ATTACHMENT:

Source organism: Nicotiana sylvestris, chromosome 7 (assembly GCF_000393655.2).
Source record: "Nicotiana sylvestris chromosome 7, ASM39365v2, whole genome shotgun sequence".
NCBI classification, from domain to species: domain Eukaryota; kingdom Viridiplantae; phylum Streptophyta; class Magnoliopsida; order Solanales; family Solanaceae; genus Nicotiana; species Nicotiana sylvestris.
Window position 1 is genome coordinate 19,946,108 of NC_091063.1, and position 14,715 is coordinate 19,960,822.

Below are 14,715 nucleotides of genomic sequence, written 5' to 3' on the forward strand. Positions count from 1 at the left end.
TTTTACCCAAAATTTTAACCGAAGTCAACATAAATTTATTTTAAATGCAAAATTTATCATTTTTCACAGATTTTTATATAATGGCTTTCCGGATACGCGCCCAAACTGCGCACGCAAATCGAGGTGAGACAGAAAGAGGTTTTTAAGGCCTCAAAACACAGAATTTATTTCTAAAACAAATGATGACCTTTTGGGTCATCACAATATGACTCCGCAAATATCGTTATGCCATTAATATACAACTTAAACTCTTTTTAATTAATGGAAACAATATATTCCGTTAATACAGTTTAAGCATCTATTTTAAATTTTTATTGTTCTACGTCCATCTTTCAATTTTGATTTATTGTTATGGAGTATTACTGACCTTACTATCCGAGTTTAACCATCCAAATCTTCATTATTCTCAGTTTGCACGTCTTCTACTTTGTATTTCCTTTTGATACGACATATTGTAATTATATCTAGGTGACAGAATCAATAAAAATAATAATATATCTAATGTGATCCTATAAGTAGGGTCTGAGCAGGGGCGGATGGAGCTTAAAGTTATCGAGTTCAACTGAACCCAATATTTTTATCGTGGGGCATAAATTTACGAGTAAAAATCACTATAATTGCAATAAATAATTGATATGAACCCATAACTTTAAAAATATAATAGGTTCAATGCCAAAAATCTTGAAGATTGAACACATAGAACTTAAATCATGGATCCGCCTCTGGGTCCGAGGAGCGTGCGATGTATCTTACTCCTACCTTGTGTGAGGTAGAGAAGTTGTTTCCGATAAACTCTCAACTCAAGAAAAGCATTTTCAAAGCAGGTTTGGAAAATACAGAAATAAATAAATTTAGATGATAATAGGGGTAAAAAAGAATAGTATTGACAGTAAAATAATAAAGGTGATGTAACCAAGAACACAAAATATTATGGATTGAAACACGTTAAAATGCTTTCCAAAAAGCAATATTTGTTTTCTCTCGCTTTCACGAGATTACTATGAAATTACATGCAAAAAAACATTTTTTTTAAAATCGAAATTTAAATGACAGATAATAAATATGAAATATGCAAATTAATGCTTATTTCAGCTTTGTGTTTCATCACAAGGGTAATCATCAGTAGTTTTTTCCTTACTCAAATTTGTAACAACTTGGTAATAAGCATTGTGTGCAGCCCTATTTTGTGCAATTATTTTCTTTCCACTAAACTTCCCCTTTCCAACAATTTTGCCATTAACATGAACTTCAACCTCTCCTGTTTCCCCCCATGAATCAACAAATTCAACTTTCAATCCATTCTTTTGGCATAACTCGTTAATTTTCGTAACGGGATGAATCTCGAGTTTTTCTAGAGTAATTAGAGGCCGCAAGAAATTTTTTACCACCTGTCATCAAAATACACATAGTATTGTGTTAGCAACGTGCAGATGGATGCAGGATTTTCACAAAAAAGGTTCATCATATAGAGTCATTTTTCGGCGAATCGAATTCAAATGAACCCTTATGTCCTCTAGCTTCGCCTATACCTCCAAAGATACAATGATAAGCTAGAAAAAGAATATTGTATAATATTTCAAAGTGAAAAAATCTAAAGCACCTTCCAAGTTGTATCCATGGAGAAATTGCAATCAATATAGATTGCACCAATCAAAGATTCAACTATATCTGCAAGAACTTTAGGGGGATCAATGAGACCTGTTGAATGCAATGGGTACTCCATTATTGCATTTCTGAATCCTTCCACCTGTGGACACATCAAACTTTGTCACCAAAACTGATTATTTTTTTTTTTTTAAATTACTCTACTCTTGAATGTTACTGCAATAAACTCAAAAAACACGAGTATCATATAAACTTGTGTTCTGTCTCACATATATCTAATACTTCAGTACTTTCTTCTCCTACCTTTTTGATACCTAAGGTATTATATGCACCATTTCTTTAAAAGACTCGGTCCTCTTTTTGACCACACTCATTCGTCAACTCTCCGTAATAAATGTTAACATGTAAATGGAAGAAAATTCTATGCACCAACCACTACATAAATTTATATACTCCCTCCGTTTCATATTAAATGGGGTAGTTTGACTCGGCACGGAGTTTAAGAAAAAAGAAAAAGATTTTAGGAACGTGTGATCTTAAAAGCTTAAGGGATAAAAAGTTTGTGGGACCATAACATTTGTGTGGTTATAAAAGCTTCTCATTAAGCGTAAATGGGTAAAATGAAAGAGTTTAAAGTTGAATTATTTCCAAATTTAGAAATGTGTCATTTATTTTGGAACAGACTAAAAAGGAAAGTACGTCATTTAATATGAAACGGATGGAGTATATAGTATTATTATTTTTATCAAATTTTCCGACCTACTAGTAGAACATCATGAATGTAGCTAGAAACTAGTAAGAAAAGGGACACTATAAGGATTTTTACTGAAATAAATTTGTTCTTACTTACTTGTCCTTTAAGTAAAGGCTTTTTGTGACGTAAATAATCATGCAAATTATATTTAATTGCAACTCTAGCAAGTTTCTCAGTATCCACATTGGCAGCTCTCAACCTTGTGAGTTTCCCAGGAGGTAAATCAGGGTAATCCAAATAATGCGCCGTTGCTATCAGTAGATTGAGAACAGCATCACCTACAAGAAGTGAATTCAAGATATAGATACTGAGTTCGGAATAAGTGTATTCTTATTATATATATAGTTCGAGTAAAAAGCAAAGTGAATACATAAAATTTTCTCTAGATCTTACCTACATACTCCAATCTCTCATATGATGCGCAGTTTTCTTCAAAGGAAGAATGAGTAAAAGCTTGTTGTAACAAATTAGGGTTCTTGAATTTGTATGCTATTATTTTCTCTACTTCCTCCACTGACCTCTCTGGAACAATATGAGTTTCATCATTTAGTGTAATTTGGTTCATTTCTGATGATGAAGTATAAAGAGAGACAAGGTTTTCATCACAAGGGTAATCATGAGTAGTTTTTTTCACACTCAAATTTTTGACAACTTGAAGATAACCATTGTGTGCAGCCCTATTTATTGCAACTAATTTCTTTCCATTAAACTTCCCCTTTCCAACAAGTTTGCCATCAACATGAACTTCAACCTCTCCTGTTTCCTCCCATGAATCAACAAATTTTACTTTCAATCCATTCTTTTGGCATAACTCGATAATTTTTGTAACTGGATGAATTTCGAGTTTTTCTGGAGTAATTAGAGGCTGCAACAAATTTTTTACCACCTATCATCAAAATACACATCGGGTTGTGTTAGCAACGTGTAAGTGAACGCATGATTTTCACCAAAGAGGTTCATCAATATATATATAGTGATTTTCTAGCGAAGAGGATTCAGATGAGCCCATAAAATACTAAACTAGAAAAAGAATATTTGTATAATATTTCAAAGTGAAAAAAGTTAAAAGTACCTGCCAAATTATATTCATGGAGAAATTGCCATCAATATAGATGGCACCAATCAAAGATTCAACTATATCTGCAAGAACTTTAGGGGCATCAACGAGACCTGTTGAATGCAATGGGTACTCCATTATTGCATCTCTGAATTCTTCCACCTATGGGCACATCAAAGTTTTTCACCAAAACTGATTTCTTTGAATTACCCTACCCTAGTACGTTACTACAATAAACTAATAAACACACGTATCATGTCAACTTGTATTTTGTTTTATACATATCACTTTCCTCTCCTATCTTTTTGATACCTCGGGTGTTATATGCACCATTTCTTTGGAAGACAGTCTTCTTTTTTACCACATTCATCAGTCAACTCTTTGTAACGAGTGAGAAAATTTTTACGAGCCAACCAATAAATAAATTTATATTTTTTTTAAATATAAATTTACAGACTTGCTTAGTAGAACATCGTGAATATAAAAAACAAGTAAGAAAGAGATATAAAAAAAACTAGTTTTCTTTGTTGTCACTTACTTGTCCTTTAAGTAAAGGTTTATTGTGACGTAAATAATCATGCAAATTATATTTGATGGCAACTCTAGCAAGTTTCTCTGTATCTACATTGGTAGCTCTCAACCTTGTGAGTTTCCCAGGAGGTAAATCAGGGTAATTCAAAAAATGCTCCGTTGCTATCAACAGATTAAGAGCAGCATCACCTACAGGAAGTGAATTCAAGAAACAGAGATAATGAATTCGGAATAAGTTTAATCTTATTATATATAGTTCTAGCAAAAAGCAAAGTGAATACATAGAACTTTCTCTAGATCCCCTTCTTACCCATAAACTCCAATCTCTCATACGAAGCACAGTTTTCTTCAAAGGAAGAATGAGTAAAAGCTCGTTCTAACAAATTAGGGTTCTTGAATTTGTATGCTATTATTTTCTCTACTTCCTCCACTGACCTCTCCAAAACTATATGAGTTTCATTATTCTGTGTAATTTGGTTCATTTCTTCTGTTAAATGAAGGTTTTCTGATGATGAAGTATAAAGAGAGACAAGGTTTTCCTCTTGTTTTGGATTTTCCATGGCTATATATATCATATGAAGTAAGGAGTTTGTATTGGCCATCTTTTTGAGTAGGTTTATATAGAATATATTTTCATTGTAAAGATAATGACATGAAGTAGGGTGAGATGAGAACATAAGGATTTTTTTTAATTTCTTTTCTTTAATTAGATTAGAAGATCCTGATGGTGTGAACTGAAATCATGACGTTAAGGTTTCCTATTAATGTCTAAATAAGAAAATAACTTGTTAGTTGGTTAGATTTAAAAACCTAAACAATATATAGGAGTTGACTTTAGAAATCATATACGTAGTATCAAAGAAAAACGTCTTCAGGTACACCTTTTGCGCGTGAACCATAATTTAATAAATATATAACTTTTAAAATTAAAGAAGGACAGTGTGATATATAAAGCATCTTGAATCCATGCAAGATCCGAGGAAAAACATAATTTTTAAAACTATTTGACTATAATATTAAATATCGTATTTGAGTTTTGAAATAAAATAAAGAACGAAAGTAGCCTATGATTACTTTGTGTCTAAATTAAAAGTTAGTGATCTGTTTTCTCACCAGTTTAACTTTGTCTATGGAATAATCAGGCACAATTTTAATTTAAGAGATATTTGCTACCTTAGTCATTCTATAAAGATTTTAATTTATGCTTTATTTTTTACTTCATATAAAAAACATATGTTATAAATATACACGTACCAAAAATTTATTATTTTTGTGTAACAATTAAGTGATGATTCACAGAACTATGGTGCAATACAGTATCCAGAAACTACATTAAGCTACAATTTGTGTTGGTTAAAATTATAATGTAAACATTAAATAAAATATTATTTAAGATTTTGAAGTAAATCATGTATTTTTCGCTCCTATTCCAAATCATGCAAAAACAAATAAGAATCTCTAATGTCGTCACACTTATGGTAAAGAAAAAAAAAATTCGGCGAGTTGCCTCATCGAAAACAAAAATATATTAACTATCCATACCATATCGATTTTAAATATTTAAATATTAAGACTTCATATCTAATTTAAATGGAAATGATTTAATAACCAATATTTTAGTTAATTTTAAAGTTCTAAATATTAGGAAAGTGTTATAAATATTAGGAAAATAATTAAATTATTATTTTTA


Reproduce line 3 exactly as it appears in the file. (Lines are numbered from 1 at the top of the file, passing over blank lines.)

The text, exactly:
NCBI classification, from domain to species: domain Eukaryota; kingdom Viridiplantae; phylum Streptophyta; class Magnoliopsida; order Solanales; family Solanaceae; genus Nicotiana; species Nicotiana sylvestris.